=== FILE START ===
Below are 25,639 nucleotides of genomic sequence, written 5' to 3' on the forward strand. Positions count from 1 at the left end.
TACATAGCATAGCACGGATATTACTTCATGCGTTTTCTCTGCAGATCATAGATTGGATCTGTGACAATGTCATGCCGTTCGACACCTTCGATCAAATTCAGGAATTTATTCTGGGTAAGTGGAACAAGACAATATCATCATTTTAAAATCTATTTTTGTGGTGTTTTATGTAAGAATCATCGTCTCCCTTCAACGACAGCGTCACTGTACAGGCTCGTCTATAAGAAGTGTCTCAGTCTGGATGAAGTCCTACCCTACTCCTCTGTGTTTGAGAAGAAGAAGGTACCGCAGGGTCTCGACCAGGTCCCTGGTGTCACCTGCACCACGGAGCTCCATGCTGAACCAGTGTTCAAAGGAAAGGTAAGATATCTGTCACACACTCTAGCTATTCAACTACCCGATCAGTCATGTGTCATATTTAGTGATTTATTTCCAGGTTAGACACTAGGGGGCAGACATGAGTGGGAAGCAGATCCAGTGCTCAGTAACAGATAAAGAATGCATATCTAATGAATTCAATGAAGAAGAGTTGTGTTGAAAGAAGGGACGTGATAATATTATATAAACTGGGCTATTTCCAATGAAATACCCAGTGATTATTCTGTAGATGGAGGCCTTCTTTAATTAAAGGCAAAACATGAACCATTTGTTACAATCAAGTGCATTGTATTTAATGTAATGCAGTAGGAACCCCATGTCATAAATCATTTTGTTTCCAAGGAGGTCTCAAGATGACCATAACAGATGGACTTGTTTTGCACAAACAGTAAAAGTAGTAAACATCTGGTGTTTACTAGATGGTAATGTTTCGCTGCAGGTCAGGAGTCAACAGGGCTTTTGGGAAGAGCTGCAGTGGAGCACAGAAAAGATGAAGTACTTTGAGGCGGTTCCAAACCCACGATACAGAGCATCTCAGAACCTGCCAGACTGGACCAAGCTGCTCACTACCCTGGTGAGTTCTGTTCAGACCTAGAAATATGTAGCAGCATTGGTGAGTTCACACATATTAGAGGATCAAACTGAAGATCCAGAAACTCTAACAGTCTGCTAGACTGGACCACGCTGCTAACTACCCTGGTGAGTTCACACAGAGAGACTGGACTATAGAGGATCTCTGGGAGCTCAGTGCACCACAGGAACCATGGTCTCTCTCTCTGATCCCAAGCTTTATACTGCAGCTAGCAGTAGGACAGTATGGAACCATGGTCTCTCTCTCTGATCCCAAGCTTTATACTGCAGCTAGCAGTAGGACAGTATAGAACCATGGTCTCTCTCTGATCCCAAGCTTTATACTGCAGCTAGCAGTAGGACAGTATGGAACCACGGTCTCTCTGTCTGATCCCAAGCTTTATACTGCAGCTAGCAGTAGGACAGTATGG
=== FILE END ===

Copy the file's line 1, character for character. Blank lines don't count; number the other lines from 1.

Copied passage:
Below are 25,639 nucleotides of genomic sequence, written 5' to 3' on the forward strand. Positions count from 1 at the left end.